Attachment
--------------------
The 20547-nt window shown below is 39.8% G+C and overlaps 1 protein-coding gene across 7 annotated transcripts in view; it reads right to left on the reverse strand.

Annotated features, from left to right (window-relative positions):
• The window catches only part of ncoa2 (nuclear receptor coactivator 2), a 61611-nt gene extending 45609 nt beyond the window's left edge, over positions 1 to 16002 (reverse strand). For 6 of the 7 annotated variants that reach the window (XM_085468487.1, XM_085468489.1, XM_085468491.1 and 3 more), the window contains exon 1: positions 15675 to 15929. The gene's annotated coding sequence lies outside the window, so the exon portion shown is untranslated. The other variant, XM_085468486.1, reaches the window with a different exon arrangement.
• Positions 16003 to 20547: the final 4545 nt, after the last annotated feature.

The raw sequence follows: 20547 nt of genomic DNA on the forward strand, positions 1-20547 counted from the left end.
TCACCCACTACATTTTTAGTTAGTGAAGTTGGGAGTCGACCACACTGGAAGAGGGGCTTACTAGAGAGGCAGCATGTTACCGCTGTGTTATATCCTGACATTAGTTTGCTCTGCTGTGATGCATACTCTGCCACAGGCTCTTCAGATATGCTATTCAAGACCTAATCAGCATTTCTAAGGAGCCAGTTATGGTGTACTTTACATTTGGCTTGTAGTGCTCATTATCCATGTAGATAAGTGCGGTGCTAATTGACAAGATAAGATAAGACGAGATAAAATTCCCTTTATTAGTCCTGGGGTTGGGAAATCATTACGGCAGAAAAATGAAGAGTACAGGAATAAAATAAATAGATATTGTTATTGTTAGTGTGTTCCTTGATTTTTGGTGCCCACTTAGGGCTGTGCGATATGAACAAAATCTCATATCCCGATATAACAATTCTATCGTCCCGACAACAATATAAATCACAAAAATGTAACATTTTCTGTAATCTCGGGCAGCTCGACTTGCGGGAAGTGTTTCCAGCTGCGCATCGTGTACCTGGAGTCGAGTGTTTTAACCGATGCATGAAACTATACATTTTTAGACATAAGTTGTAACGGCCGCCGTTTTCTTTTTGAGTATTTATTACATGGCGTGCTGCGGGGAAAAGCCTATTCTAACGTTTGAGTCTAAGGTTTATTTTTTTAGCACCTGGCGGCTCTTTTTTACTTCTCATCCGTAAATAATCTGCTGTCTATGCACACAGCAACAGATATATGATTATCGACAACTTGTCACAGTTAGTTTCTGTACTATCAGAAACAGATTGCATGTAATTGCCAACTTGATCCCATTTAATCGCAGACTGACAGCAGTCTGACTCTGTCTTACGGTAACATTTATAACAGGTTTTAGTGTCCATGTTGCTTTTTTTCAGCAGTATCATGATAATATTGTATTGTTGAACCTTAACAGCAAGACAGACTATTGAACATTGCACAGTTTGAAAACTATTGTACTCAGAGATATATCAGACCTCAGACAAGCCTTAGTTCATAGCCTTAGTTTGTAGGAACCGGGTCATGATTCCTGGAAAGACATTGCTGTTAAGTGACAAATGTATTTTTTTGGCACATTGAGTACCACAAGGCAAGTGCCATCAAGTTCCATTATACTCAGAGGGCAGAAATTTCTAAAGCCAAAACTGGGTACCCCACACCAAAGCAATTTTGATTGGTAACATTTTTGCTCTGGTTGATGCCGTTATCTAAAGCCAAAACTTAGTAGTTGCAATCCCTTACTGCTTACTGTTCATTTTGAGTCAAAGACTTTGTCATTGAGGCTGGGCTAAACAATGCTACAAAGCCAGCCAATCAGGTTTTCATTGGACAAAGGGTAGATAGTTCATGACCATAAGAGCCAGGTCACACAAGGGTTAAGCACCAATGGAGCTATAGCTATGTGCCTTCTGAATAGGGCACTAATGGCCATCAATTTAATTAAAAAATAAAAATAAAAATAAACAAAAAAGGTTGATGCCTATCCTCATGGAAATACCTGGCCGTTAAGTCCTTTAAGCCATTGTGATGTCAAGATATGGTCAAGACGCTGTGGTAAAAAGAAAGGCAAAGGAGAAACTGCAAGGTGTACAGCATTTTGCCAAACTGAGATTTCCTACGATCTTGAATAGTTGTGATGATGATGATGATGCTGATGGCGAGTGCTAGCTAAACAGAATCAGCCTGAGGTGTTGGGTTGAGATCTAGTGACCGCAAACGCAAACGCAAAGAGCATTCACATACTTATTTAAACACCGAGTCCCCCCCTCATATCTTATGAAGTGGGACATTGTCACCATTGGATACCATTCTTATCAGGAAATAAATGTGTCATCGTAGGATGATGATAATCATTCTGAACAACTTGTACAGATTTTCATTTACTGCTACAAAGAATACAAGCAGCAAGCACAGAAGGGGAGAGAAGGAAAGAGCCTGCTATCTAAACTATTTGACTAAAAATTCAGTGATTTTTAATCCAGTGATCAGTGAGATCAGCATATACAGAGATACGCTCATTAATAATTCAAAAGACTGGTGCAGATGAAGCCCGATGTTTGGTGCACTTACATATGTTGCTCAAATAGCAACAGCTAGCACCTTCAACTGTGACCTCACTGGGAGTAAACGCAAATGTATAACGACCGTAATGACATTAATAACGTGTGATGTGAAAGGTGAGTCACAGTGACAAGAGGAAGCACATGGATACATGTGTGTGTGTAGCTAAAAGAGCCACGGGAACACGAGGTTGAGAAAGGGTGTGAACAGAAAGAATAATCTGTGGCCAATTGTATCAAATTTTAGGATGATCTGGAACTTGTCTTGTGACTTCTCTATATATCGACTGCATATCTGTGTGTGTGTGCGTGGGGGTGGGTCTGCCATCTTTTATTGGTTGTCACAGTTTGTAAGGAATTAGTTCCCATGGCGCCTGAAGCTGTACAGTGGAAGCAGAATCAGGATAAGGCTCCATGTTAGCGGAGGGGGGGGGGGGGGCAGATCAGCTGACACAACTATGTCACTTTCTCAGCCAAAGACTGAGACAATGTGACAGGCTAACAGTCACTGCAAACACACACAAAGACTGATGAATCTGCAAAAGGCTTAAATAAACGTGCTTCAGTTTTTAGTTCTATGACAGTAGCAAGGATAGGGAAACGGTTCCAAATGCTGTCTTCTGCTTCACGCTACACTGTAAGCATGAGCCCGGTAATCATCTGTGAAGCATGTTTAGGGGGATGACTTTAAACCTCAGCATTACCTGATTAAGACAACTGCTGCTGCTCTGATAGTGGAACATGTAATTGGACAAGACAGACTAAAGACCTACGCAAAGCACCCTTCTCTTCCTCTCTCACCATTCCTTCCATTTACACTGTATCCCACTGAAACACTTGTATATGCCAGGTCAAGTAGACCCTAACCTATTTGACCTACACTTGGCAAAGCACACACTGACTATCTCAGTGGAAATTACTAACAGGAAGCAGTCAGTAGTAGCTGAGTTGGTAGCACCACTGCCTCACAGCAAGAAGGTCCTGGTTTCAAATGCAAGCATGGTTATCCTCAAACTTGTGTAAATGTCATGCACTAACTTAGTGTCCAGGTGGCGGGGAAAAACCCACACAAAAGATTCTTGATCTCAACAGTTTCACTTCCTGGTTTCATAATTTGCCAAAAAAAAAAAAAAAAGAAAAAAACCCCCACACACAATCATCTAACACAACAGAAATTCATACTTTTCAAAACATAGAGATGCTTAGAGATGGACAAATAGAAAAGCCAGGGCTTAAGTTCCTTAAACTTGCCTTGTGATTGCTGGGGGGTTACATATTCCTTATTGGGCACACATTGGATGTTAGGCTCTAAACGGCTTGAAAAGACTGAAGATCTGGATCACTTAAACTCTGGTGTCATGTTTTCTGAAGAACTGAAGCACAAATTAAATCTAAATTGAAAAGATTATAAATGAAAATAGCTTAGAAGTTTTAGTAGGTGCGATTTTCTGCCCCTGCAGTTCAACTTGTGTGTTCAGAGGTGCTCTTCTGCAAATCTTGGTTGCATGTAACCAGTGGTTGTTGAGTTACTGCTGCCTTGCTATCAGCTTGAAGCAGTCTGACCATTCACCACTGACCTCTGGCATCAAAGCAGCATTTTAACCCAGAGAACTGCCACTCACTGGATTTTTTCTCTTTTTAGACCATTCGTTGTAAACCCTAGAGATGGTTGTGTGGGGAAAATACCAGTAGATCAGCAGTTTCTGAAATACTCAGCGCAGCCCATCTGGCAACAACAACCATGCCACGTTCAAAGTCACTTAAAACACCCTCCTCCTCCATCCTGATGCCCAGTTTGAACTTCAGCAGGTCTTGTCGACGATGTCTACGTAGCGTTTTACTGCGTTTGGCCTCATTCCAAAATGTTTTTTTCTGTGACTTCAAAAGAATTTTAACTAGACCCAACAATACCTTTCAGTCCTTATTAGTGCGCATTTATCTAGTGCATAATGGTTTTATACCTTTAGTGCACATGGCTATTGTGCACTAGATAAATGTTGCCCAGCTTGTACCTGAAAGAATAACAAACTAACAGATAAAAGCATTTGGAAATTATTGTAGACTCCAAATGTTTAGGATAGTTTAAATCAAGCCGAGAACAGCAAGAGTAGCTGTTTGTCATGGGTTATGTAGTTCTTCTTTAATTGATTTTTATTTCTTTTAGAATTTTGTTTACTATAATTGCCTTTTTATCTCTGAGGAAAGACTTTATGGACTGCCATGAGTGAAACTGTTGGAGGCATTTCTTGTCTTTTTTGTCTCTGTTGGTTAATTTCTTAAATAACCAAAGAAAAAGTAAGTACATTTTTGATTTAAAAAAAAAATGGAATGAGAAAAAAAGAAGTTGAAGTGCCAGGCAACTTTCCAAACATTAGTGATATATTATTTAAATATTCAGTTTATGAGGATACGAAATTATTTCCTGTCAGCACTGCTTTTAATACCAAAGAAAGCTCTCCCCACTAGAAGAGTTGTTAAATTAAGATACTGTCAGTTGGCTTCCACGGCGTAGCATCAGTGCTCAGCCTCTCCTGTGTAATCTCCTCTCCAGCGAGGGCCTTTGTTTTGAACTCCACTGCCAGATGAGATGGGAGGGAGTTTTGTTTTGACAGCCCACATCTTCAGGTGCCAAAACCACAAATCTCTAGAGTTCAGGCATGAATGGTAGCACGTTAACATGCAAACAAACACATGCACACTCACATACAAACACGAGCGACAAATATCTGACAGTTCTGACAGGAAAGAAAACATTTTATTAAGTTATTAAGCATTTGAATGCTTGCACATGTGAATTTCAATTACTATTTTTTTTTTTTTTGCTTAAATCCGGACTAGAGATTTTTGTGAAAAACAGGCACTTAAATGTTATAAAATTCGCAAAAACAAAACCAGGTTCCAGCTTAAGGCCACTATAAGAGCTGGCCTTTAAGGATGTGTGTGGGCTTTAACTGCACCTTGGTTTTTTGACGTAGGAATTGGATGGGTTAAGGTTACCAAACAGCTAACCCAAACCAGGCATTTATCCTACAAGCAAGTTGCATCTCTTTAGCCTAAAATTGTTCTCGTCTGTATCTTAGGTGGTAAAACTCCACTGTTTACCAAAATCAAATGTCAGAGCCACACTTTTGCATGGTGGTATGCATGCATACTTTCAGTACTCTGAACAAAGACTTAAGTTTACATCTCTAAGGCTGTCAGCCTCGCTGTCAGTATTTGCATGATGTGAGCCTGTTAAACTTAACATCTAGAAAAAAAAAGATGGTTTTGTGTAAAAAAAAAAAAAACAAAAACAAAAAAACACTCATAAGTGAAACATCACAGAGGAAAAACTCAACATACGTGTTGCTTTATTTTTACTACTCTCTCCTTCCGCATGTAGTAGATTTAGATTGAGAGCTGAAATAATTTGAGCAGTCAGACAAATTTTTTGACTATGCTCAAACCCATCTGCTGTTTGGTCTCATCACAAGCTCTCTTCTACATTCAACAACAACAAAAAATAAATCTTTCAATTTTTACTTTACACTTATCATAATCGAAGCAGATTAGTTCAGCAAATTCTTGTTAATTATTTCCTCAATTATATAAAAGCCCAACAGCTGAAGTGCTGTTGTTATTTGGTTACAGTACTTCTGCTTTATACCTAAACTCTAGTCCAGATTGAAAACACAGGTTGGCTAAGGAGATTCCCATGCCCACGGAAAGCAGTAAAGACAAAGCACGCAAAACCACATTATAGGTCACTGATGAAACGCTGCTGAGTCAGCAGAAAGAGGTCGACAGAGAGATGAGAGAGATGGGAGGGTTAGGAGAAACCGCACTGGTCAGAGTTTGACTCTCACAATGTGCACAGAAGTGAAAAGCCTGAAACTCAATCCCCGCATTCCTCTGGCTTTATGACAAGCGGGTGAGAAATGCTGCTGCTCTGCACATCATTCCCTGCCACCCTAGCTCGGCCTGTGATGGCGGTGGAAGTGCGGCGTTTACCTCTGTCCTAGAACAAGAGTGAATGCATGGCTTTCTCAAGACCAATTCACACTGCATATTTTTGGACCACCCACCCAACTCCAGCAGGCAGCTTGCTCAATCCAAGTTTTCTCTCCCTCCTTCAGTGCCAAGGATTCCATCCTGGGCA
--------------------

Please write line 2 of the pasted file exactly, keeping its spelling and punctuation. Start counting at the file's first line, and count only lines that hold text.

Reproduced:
Annotated features, from left to right (window-relative positions):